Toronto's most inspiring arts & culture festival turns 10
Toronto has a lot of arts and cultural festivals, but none of them are as important and forward thinking at Manifesto.
They're celebrating 10 years with 10 days of programming from September 9-18. It's their biggest, most ambitious festival yet, and though it's a youth-focused fest, there's most definitely something for every taste and interest.
"In Toronto for a multi-arts, youth-focused, not-for-profit festival to turn 10 is a very serious accomplishment and we're really proud of that," Daniel Tal, Director of Operations and Development at Manifesto (and Dudebox member) says.
"This doesn't happen for every organization, and it's all because of the family at Manifesto and the broader community that Manifesto is part of. It's always been a team effort that's brought the organization to this scale of celebration every year."
The festival is spreading itself all over Toronto, taking up spaces and making them safe and accessible to a whole new audience. The opening party alone (RSVP here) will take over the entire Mascot Brewery building with Canadian reggae DJ master DJ Power and Boi-1da spinning. Those are just the headliners; it's a crazy crew of names and music to start things off.
Beyond the parties, of which there are many, the most important part of the festival is the Summit. This year it's the largest one in festival history with four days of and unique programming and industry leaders.
Workshops, panels, networking ops and the chance to meet directly with grant officers to help understand how to apply and get money to make those dreams come true. It's all free, but registration is encouraged for all three days.
There are also talks with Director X, Stacey MacKenzie, Desmond Cole, and a Yes Yes Y'all panel. "Basically anything that's important and matters right now in Toronto and the world," Tal says, "we're tackling it."
Saturday night is the launch of another key piece of the fest in the form of the art exhibit. It's called Fly Girl Fly and is organized by Manifesto's arts programmer Ashley McKenzie-Barnes. It's organized by women and features only women.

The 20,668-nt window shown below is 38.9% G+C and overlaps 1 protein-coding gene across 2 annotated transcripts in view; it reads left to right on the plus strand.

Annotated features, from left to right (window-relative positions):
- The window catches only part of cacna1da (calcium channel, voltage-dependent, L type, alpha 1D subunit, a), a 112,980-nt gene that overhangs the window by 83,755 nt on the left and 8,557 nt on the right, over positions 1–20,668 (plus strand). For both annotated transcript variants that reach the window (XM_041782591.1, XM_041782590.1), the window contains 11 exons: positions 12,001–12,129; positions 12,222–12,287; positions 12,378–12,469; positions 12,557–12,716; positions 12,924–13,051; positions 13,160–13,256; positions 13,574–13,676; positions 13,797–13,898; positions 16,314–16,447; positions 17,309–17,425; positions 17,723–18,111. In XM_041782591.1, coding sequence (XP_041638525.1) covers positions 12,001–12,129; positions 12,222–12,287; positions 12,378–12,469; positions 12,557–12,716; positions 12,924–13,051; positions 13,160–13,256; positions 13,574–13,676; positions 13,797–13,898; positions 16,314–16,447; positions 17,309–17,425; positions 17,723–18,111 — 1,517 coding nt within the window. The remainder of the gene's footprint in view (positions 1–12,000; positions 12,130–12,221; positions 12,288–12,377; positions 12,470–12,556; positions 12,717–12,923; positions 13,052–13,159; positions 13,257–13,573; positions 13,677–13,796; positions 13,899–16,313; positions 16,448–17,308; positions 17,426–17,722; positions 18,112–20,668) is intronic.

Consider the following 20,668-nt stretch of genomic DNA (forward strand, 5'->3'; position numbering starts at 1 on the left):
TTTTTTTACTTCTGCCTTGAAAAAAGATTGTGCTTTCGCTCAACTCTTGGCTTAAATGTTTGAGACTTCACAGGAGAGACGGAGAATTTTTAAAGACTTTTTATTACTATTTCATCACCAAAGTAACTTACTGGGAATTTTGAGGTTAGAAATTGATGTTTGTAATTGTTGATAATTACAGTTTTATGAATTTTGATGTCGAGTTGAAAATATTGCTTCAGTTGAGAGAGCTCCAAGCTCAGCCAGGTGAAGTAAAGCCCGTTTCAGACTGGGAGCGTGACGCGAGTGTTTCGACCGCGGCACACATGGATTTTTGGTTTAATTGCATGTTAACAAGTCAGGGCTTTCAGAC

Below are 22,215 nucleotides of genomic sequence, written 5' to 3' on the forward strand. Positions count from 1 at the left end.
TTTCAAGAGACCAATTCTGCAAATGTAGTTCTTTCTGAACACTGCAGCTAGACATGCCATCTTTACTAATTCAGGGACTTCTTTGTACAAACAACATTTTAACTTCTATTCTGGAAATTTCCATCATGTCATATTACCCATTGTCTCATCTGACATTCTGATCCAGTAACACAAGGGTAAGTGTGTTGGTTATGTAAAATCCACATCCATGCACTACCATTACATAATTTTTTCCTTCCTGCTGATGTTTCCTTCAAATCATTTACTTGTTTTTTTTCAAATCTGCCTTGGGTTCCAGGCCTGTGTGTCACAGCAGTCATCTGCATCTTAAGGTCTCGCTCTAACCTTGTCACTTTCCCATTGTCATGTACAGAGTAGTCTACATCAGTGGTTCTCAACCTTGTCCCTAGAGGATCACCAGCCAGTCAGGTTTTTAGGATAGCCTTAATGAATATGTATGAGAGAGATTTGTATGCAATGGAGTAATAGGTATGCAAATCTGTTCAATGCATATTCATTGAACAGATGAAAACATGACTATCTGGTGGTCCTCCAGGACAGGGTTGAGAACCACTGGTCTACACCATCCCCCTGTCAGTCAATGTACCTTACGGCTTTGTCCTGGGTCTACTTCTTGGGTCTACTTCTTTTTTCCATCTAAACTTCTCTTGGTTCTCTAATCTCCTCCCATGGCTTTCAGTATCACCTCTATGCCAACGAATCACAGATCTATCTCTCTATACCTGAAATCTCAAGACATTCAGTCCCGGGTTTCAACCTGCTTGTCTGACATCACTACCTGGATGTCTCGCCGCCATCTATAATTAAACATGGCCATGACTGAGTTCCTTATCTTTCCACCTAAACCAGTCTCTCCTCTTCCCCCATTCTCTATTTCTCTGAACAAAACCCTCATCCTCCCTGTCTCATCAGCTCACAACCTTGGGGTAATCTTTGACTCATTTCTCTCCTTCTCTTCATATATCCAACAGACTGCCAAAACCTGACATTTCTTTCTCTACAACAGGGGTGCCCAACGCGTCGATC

Both local and international artists come together for the duration of the entire festival inside what used to be the Lower Ossington Theatre. Manifesto has taken over the backspace and transformed it into a gallery, which will also serve as the party spot opening night with sounds from Yung Bambii, Killa Kels and Sunclef.
The "celebration of girl magic" includes a photography show from Chicago's Shani Crowe, works from Toronto's Rajni Perera and Esmaa Mohamoud and eight other artists. It's an impressive and bold piece of the Manifesto puzzle.
"It's the biggest and longest festival Manifesto has ever had," Tal says. "We are striving to speak to every discipline we've ever focused on which is music, visual arts, dance, eduction and subsidiaries like film, culinary arts, spiritual arts.
"Manifesto started 10 years ago when a group of young creatives got together and identified the barriers they facing and decided that the most effective way for them to overcome them was to develop a platform for themselves since nobody else was doing it," he continues.
"That's why they designed the festival. They built they're own vehicle. That's always been the spirit of Manifesto is doing it ourselves."
Below are the major events happening during Manifesto. Check out the festival site for all ticket and schedule info.
Images courtesy of Manifesto
Join the conversation Load comments